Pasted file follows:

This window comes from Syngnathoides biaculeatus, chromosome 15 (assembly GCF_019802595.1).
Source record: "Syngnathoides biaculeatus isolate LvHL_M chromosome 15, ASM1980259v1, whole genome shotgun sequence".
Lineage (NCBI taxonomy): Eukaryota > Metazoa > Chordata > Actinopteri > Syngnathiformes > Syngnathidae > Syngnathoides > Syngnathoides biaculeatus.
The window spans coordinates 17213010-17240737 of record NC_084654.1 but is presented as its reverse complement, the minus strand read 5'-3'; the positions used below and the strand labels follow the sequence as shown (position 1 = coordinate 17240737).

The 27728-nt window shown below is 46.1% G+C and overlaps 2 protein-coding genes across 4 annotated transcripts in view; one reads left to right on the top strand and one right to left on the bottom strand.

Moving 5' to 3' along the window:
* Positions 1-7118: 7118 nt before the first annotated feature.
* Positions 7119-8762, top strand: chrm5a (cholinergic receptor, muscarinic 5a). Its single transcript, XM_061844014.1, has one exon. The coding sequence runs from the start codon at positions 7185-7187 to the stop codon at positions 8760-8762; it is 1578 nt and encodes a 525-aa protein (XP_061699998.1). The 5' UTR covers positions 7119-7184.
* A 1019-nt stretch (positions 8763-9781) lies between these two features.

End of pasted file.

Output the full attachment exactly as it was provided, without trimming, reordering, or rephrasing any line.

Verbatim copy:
This window comes from Syngnathoides biaculeatus, chromosome 15 (assembly GCF_019802595.1).
Source record: "Syngnathoides biaculeatus isolate LvHL_M chromosome 15, ASM1980259v1, whole genome shotgun sequence".
Lineage (NCBI taxonomy): Eukaryota > Metazoa > Chordata > Actinopteri > Syngnathiformes > Syngnathidae > Syngnathoides > Syngnathoides biaculeatus.
The window spans coordinates 17213010-17240737 of record NC_084654.1 but is presented as its reverse complement, the minus strand read 5'-3'; the positions used below and the strand labels follow the sequence as shown (position 1 = coordinate 17240737).

The 27728-nt window shown below is 46.1% G+C and overlaps 2 protein-coding genes across 4 annotated transcripts in view; one reads left to right on the top strand and one right to left on the bottom strand.

Moving 5' to 3' along the window:
* Positions 1-7118: 7118 nt before the first annotated feature.
* Positions 7119-8762, top strand: chrm5a (cholinergic receptor, muscarinic 5a). Its single transcript, XM_061844014.1, has one exon. The coding sequence runs from the start codon at positions 7185-7187 to the stop codon at positions 8760-8762; it is 1578 nt and encodes a 525-aa protein (XP_061699998.1). The 5' UTR covers positions 7119-7184.
* A 1019-nt stretch (positions 8763-9781) lies between these two features.